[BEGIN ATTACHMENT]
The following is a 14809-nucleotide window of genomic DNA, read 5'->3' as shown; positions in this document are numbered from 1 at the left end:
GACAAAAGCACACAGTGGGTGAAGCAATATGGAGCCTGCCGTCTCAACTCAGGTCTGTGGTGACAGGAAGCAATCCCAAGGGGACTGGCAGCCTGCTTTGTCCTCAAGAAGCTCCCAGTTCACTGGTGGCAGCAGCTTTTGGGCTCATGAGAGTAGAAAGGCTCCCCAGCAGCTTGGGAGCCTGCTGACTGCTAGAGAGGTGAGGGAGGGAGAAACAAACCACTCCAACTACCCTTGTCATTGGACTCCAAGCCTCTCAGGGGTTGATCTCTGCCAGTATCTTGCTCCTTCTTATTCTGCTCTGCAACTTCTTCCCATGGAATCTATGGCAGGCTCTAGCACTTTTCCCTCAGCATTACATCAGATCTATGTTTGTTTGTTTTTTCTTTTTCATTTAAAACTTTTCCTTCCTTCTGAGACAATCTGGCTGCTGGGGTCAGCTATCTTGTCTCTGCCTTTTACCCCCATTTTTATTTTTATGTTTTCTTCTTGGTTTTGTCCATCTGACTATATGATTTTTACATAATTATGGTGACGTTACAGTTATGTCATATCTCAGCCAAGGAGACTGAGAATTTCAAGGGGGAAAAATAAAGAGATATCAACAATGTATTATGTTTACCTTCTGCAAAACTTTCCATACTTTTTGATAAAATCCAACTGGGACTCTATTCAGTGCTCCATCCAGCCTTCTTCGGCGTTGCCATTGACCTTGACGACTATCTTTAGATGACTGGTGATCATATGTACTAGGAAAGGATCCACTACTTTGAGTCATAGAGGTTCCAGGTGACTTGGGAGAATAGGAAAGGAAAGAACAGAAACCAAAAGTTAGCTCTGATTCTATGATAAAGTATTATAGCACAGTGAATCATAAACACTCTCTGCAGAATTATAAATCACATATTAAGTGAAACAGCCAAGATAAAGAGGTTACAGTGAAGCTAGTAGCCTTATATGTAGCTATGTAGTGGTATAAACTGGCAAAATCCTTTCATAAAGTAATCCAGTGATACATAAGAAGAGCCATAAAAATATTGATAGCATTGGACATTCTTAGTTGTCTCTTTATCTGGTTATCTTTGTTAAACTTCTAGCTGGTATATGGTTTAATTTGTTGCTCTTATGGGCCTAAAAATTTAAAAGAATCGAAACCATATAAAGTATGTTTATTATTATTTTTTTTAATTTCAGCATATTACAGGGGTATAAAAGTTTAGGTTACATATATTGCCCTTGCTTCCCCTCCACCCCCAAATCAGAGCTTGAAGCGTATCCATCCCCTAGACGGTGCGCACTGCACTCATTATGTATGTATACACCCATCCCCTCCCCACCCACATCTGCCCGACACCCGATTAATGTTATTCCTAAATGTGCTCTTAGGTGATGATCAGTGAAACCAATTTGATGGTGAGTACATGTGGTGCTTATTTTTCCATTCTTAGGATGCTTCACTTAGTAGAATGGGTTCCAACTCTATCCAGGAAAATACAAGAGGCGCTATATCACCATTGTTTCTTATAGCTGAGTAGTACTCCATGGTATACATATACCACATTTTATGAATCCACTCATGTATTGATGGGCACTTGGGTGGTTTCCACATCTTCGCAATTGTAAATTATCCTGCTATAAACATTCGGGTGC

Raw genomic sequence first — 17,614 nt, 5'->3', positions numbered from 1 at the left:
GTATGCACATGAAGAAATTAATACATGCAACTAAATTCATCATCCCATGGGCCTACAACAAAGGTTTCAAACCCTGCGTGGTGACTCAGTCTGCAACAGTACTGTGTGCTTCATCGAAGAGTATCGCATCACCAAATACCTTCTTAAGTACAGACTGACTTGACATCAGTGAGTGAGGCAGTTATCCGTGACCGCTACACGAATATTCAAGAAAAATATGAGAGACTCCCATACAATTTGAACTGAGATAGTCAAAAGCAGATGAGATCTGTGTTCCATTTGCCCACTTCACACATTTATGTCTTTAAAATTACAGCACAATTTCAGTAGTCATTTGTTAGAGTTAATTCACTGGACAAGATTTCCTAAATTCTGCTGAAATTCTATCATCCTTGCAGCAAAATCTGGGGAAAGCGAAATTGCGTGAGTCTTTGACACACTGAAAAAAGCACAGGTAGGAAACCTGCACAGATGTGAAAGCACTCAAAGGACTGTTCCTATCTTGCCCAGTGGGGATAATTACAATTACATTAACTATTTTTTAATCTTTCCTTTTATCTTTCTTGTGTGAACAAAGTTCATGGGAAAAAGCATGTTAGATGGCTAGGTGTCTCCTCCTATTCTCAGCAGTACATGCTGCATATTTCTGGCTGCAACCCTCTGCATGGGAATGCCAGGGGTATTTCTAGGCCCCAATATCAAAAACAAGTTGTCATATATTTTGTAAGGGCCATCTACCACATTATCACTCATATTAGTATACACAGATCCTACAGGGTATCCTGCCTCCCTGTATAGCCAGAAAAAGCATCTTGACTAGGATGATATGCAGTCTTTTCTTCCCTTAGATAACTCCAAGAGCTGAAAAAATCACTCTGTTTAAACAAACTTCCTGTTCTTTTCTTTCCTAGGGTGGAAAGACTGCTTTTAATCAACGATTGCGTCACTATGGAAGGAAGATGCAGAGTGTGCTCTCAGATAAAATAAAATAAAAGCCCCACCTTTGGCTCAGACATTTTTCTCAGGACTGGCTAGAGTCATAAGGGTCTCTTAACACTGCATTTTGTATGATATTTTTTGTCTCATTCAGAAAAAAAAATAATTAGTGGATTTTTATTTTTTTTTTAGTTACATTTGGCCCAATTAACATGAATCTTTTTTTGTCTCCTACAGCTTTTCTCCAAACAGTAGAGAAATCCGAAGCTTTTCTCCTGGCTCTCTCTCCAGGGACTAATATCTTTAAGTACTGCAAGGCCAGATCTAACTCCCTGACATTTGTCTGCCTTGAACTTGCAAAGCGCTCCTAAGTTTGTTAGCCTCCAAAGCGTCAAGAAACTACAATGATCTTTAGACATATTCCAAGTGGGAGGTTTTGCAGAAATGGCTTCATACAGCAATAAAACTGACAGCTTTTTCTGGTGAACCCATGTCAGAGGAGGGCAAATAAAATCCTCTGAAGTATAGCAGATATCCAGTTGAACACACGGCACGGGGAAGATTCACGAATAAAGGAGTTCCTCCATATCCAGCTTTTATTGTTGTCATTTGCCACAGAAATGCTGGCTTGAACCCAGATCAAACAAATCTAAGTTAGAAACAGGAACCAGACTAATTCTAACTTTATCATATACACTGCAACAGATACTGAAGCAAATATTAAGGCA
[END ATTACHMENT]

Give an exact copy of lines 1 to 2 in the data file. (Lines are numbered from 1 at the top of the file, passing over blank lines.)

The following is a 14809-nucleotide window of genomic DNA, read 5'->3' as shown; positions in this document are numbered from 1 at the left end:
GACAAAAGCACACAGTGGGTGAAGCAATATGGAGCCTGCCGTCTCAACTCAGGTCTGTGGTGACAGGAAGCAATCCCAAGGGGACTGGCAGCCTGCTTTGTCCTCAAGAAGCTCCCAGTTCACTGGTGGCAGCAGCTTTTGGGCTCATGAGAGTAGAAAGGCTCCCCAGCAGCTTGGGAGCCTGCTGACTGCTAGAGAGGTGAGGGAGGGAGAAACAAACCACTCCAACTACCCTTGTCATTGGACTCCAAGCCTCTCAGGGGTTGATCTCTGCCAGTATCTTGCTCCTTCTTATTCTGCTCTGCAACTTCTTCCCATGGAATCTATGGCAGGCTCTAGCACTTTTCCCTCAGCATTACATCAGATCTATGTTTGTTTGTTTTTTCTTTTTCATTTAAAACTTTTCCTTCCTTCTGAGACAATCTGGCTGCTGGGGTCAGCTATCTTGTCTCTGCCTTTTACCCCCATTTTTATTTTTATGTTTTCTTCTTGGTTTTGTCCATCTGACTATATGATTTTTACATAATTATGGTGACGTTACAGTTATGTCATATCTCAGCCAAGGAGACTGAGAATTTCAAGGGGGAAAAATAAAGAGATATCAACAATGTATTATGTTTACCTTCTGCAAAACTTTCCATACTTTTTGATAAAATCCAACTGGGACTCTATTCAGTGCTCCATCCAGCCTTCTTCGGCGTTGCCATTGACCTTGACGACTATCTTTAGATGACTGGTGATCATATGTACTAGGAAAGGATCCACTACTTTGAGTCATAGAGGTTCCAGGTGACTTGGGAGAATAGGAAAGGAAAGAACAGAAACCAAAAGTTAGCTCTGATTCTATGATAAAGTATTATAGCACAGTGAATCATAAACACTCTCTGCAGAATTATAAATCACATATTAAGTGAAACAGCCAAGATAAAGAGGTTACAGTGAAGCTAGTAGCCTTATATGTAGCTATGTAGTGGTATAAACTGGCAAAATCCTTTCATAAAGTAATCCAGTGATACATAAGAAGAGCCATAAAAATATTGATAGCATTGGACATTCTTAGTTGTCTCTTTATCTGGTTATCTTTGTTAAACTTCTAGCTGGTATATGGTTTAATTTGTTGCTCTTATGGGCCTAAAAATTTAAAAGAATCGAAACCATATAAAGTATGTTTATTATTATTTTTTTTAATTTCAGCATATTACAGGGGTATAAAAGTTTAGGTTACATATATTGCCCTTGCTTCCCCTCCACCCCCAAATCAGAGCTTGAAGCGTATCCATCCCCTAGACGGTGCGCACTGCACTCATTATGTATGTATACACCCATCCCCTCCCCACCCACATCTGCCCGACACCCGATTAATGTTATTCCTAAATGTGCTCTTAGGTGATGATCAGTGAAACCAATTTGATGGTGAGTACATGTGGTGCTTATTTTTCCATTCTTAGGATGCTTCACTTAGTAGAATGGGTTCCAACTCTATCCAGGAAAATACAAGAGGCGCTATATCACCATTGTTTCTTATAGCTGAGTAGTACTCCATGGTATACATATACCACATTTTATGAATCCACTCATGTATTGATGGGCACTTGGGTGGTTTCCACATCTTCGCAATTGTAAATTATCCTGCTATAAACATTCGGGTGC